A November 2011 study[1a] by the Analysis Group claims that the Regional Greenhouse Gas Initiative (RGGI) has showered $1.6 billion in “economic value added” to the ten participating states in the years 2009-2011. However, the study has several serious flaws, in that it (a) relies on massive consumer irrationality, (b) naively counts government expenditures as stimulating the economy without consideration of possible feedback effects, and—most ironically—(c) it has absolutely nothing to do with greenhouse gas limitations.
Even if the claims of consumer irrationality and costless government stimulus were justified (which they aren’t), the methodology of the study would just as well “prove” that, say, a sales tax hike by the ten participating states would have allowed for the same “economic value added.” Policymakers in other states should therefore be very wary before accepting the Analysis Group’s claims in support of greenhouse gas legislation.
The most important point for policymakers to realize is that the study itself says that consumers paid higher utility bills because of RGGI during the three-year period analyzed. However, the study presents its information in a very misleading way; the average reader would probably think that the study showed consumers saved money.
Consider Figure ES2 from the Executive Summary, which shows the following grand totals for the costs and benefits of the RGGI program:
So we see that the RGGI plan (during the first three years of its operation) imposed roughly $1.6 billion in losses on power plant owners, but that these were offset by gains to consumers (in the form of bill reductions) of about $2.1 billion, and gains to the economy from RGGI Program Funding of about $1.1 billion. On net, therefore, the program gave benefits of about $1.6 billion. The Executive Summary then discusses each of these components in detail.
The text first discusses the savings to consumers and says:
Although CO2 allowances tend to increase electricity prices in the near term, there is also a lowering of prices over time because the states invested a substantial amount of the allowance proceeds on energy efficiency programs that reduce electricity consumption. After the early impacts of small electricity price increases, consumers gain because their overall electricity bills go down as a result of this investment in energy efficiency. All told, electricity consumers overall—households, businesses, government users, and others—enjoy a net gain of nearly $1.1 billion, as their overall electric bills drop over time…Consumers of natural gas and heating oil saved another $174 million. Figure ES3 shows the net bill reductions to consumers. [pp. 3‚Äì4]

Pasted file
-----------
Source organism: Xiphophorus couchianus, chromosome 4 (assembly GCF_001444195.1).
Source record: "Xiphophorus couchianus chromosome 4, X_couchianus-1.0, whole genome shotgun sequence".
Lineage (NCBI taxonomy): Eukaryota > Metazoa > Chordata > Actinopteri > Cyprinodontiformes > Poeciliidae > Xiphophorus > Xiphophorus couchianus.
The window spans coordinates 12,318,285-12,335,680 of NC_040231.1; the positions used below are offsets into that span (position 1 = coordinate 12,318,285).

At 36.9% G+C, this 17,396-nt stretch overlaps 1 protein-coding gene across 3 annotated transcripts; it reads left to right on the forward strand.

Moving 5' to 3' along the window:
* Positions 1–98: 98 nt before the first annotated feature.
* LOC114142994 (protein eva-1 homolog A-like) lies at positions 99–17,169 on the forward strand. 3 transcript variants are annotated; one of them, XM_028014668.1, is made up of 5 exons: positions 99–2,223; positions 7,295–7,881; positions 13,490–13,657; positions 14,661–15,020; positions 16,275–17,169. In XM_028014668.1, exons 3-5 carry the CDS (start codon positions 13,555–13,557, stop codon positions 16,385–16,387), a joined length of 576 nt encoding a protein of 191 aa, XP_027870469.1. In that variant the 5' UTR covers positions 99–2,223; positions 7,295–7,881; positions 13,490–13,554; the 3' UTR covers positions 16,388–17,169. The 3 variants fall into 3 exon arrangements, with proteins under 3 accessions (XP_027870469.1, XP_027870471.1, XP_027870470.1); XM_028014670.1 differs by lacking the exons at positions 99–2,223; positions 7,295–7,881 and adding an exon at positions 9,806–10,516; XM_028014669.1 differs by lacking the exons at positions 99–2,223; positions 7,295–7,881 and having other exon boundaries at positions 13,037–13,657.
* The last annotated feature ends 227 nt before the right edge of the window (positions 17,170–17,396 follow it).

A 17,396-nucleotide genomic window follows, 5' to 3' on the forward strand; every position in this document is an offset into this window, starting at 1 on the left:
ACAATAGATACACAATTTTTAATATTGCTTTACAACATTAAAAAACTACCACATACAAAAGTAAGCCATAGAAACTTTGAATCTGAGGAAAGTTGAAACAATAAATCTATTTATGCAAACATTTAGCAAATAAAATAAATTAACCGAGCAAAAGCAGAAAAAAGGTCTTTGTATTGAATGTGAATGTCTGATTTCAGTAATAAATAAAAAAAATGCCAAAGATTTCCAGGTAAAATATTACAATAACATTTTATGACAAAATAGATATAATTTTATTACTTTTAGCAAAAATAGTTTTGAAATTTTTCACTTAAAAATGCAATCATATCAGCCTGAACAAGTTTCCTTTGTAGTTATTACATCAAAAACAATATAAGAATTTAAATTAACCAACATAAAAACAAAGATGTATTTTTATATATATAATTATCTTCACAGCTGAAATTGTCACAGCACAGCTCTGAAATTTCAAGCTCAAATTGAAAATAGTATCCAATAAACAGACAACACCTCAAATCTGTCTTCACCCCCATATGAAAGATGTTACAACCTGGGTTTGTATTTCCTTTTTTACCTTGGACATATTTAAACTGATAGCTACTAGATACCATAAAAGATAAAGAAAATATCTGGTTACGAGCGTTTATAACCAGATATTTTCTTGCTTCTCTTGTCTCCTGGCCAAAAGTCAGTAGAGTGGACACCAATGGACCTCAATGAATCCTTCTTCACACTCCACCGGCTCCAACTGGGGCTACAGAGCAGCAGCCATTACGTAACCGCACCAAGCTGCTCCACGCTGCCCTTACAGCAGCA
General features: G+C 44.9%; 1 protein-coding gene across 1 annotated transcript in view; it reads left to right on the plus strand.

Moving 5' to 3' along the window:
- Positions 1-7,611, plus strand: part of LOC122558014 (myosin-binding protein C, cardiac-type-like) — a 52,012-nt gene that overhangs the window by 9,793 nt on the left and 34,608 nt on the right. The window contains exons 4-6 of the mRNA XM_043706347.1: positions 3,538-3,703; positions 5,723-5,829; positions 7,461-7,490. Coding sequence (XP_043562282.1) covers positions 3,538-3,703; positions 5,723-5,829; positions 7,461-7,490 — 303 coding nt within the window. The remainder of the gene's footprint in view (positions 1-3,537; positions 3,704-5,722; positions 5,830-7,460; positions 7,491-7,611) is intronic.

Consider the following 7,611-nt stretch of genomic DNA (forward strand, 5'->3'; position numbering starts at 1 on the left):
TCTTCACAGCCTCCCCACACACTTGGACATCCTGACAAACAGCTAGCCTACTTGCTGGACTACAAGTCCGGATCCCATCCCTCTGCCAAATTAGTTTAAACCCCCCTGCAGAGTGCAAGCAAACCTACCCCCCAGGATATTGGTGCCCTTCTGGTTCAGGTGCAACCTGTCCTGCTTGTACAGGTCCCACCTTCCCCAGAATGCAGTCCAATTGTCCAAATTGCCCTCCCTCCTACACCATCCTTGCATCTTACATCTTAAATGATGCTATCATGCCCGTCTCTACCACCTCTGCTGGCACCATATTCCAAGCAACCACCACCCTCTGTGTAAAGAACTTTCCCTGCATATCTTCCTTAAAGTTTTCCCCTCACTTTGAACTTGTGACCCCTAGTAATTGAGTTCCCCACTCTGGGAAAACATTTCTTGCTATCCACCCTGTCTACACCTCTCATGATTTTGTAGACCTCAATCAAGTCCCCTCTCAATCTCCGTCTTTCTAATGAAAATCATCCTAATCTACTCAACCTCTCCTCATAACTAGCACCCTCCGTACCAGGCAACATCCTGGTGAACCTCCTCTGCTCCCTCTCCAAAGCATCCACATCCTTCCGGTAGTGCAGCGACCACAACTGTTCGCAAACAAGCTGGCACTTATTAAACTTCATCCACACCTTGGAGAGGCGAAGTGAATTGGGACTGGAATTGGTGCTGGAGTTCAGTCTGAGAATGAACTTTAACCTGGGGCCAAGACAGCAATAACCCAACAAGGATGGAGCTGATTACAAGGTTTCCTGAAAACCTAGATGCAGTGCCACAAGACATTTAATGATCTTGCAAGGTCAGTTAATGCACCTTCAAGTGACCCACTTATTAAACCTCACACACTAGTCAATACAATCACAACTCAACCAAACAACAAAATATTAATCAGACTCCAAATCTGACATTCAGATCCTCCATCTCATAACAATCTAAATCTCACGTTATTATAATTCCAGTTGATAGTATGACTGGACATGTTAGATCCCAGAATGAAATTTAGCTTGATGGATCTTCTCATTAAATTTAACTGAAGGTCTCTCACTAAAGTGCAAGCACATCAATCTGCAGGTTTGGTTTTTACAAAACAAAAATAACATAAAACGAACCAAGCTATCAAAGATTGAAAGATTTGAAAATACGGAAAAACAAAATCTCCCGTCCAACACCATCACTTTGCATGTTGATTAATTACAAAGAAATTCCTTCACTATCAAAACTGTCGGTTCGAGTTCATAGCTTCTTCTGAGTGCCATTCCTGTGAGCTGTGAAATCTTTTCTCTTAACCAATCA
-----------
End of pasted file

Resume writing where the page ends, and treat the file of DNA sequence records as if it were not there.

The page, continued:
Here is Figure ES3:
Already we see an apparent anomaly: The first figure (ES2) showed savings to consumers of $2.1 billion, which the next figure (ES3) shows savings of just under $1.2 billion. This is a very large discrepancy, to which we will return in a moment.
But first, we must resolve the issue of when consumers save money. The two graphs—especially since the study is touted as one that “follows the money” and is apparently evaluating the actual experience of the years 2009‚Äì2011—give the impression that the consumers in these states already benefited from these savings.
Yet this isn’t true. The main text is vague, even choosing its verb tenses in a confusing way. (For example saying electricity consumers “enjoy a net gain of nearly $1.1 billion,” making it sound as if the gain is currently being reaped.) Footnote 6 makes things a bit clearer, though not much:
During the 2009-2011 period, we estimate that RGGI increased consumers’ overall payments for electricity by 0.7 percent; over the long run, however, this investment, which states used to support a variety of economic activity (of which approximately 48 percent went to support energy efficiency programs) led to net savings in electricity bills to all consumers in all states, relative to an electric system that did not include RGGI for the 2009-2011 period. [Bold added.]
Again, make note of the misleading verb tenses. The footnote clearly admits that during the actual period for which we have real numbers, i.e. 2009‚Äì2011, electricity bills went up because of the program. Yet then it says “over the long run” the investment “led to net savings,” as if those were observed to have occurred. Yet this is impossible, for the simple reason that the study was published in late 2011.
Here’s what is happening: The Analysis Group study ran two different computer simulations of the economies of the participating states, first with the RGGI program and then without. In the computer simulations, the first run (with RGGI) led to higher electricity prices for a few years, and then lower prices, compared to the simulation baseline that had no RGGI program. Using a discount rate of 3 percent, the study authors conclude that electricity consumers in the simulation with RGGI would save about $1.1 billion in present-value terms, measured in 2011 dollars.